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Gov’t/IMF Agree On Key Elements Of Standby Loan Facility

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The Government and the International Monetary Fund (IMF) have brokered an agreement on key elements of a US$1.3 billion Standby Loan Arrangement (SBA) for budgetary support for the economy, Finance and Public Service Minister, Hon. Audley Shaw, has announced.

Funding is being sought by the administration in light of declines in revenue and foreign exchange earnings, due to the global economic downturn which has impacted several of Jamaica’s key sectors such as bauxite and tourism and a fall-off in remittances.

It is anticipated that the Standby Arrangement application will be given consideration by the IMF’s Executive Board in early 2010.

Speaking in the House of Representatives on Thursday (December 17), Mr. Shaw disclosed that the agreement was reached following the conclusion of the latest round of talks, earlier this week, between representatives of the Government and the Fund.

The Finance Minister said that the key elements discussed and agreed on for pursuit were: strong fiscal consolidation over the next four years; comprehensive tax reform; major institutional reforms; consolidation of public enterprises; containment of recurrent expenditure; a debt management strategy; and an overall stable macroeconomic environment.

Outlining details of the conditionalities, Mr. Shaw said fiscal consolidation would entail a gradual rise in the primary balance to between seven and nine per cent of the country’s Gross Domestic Product (GDP), and a “con-commitant decline” in central government deficit to below four per cent of GDP.

Regarding comprehensive tax reform, the Finance Minister informed that this would seek to broaden the tax base, resulting in a more equitable tax structure.

“In implementing the programme of tax reform, we are going to review and streamline the complex structure of tax incentives and…concessions, some of which date back to a long distant era, whose circumstances no longer exist,” he outlined.

Mr. Shaw told the House, that major institutional reforms, capable of underpinning the achievement of fiscal and debt sustainability over the medium term, would be pursued. These include legislating guidelines for fiscal responsibility, streamlining the public service and embracing tax administration, stressing that “the key issue is the containment of the fiscal deficit.”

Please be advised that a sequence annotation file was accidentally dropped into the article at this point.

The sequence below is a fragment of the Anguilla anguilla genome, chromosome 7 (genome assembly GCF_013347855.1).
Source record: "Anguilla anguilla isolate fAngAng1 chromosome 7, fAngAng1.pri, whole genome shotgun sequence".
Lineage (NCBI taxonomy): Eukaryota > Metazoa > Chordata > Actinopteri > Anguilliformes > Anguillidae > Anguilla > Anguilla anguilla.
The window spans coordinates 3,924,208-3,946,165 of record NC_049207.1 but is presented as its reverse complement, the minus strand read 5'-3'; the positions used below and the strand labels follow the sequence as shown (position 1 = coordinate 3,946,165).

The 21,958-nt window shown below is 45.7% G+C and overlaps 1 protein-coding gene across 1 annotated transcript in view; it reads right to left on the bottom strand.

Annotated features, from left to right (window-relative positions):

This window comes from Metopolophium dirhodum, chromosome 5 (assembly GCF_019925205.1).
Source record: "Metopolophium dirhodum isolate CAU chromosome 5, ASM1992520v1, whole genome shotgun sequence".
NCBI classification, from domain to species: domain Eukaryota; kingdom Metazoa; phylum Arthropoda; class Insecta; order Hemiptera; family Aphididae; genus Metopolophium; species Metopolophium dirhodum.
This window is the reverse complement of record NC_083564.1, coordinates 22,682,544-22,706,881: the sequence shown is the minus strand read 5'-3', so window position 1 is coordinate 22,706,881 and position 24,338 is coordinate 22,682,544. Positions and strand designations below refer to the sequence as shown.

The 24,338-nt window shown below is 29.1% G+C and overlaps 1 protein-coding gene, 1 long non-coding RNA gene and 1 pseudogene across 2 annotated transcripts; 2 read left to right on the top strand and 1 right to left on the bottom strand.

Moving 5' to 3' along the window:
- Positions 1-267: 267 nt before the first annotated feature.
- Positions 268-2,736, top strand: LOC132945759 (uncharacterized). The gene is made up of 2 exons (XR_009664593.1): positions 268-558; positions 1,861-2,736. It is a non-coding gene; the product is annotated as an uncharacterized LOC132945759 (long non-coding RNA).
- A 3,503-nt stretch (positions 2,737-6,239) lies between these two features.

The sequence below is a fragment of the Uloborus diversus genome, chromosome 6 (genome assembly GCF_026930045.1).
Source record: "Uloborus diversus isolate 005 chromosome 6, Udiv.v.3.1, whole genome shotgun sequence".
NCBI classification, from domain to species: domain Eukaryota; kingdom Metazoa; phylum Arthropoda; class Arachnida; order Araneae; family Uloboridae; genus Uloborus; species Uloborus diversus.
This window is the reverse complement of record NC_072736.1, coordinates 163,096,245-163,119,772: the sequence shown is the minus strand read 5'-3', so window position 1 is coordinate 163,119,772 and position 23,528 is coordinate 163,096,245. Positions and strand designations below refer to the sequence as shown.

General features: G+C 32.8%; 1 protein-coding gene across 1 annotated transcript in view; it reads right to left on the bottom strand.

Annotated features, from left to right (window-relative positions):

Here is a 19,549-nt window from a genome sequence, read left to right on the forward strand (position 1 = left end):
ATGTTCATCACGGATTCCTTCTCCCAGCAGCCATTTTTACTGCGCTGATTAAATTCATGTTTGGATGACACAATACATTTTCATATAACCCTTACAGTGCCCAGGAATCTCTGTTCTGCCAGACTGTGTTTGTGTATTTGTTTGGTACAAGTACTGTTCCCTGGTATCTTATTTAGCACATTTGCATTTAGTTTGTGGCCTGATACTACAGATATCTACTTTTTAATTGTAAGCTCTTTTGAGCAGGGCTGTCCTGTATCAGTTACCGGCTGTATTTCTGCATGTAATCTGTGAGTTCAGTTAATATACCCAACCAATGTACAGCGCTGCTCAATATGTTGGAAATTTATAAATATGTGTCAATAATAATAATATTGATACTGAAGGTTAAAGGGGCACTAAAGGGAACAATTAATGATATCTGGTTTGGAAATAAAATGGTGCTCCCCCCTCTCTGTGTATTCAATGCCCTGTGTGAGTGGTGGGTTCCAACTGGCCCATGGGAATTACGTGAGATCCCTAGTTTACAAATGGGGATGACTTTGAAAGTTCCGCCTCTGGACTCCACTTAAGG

“Credibility requires that government intentions be backed by concrete action. Legislation to provide for a fiscal responsibility framework, to set parameters for fiscal performance and enhance transparency and accountability, will be promulgated,” he indicated.

He added that steps are also being taken to establish a Central Treasury Management System (CTMS), to curtail government “borrowing its own money” through expensive intermediaries at huge costs to the taxpayers.

Regarding consolidation of public enterprises, Mr. Shaw pointed out that this would entail structured approach to minimizing the impact of these entities on the accumulation of debt.

“This will include : divestment, mergers and improvements to their governance that will minimize financial losses. Government assets that are critical to the discharge of its core functions will be divested,” he emphasized.

The Minister said that while containment of recurrent expenditure on utilities, purchase of goods and services, and travel, was necessary, expenditure on social safety net programmes will increase to ensure protection of the most vulnerable groups.

“The IMF, notwithstanding a track record that we have heard of over the years, have themselves been very insistent on the preservation and the expansion and the enhancement of the social safety net,” he advised.

Mr. Shaw also underscored the need for a “proactive’ debt management strategy that would, over time, continue to reduce interests cost to the Government and increase access to capital for private sector investment. Additionally, the creation of a stable macroeconomic environment, underpinned by fiscal consolidation, is expected to translate into lower and more predictable interest rates over the short to medium term, he said.

Head of the IMF Mission to Jamaica, Trevor Alleyene, in a statement on Thursday, confirmed the agreement reached on the key elements, pointing out that the institution would keep the administration abreast of developments with the application.

“We will remain in close contact with the authorities over the coming days, as they finalize their economic programme in a Letter of Intent, which would then be reviewed by (the) IMF management. The current timetable envisages that the IMF’s Executive Board would consider Jamaica’s SBA early in the New Year,” Mr. Alleyene confirmed.

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